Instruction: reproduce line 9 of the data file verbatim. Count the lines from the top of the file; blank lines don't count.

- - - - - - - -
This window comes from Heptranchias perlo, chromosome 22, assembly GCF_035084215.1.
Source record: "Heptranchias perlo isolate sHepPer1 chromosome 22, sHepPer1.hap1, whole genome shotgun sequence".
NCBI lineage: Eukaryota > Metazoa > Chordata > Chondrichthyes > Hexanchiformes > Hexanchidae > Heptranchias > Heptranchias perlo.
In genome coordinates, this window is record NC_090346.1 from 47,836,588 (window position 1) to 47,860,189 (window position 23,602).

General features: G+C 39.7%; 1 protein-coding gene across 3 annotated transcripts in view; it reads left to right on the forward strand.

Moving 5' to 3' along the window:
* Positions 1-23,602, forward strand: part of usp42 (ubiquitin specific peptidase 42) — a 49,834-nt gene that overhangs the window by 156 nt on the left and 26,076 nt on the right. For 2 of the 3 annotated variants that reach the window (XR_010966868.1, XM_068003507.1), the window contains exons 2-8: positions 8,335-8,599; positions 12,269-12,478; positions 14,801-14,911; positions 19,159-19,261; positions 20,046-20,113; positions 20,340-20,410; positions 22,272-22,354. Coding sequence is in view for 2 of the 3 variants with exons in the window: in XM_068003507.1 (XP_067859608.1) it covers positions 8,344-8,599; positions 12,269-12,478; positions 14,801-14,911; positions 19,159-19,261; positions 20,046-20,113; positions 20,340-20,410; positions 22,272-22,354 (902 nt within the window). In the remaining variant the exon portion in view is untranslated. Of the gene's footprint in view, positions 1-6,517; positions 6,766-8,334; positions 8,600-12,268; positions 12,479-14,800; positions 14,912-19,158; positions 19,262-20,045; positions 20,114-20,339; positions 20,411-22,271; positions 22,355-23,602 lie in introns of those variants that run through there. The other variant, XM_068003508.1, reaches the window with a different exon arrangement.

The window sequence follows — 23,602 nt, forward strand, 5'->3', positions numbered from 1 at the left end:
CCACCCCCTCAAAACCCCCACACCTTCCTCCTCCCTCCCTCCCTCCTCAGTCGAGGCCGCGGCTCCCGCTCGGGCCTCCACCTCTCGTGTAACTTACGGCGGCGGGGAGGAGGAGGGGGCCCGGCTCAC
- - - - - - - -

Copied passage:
CCACCCCCTCAAAACCCCCACACCTTCCTCCTCCCTCCCTCCCTCCTCAGTCGAGGCCGCGGCTCCCGCTCGGGCCTCCACCTCTCGTGTAACTTACGGCGGCGGGGAGGAGGAGGGGGCCCGGCTCAC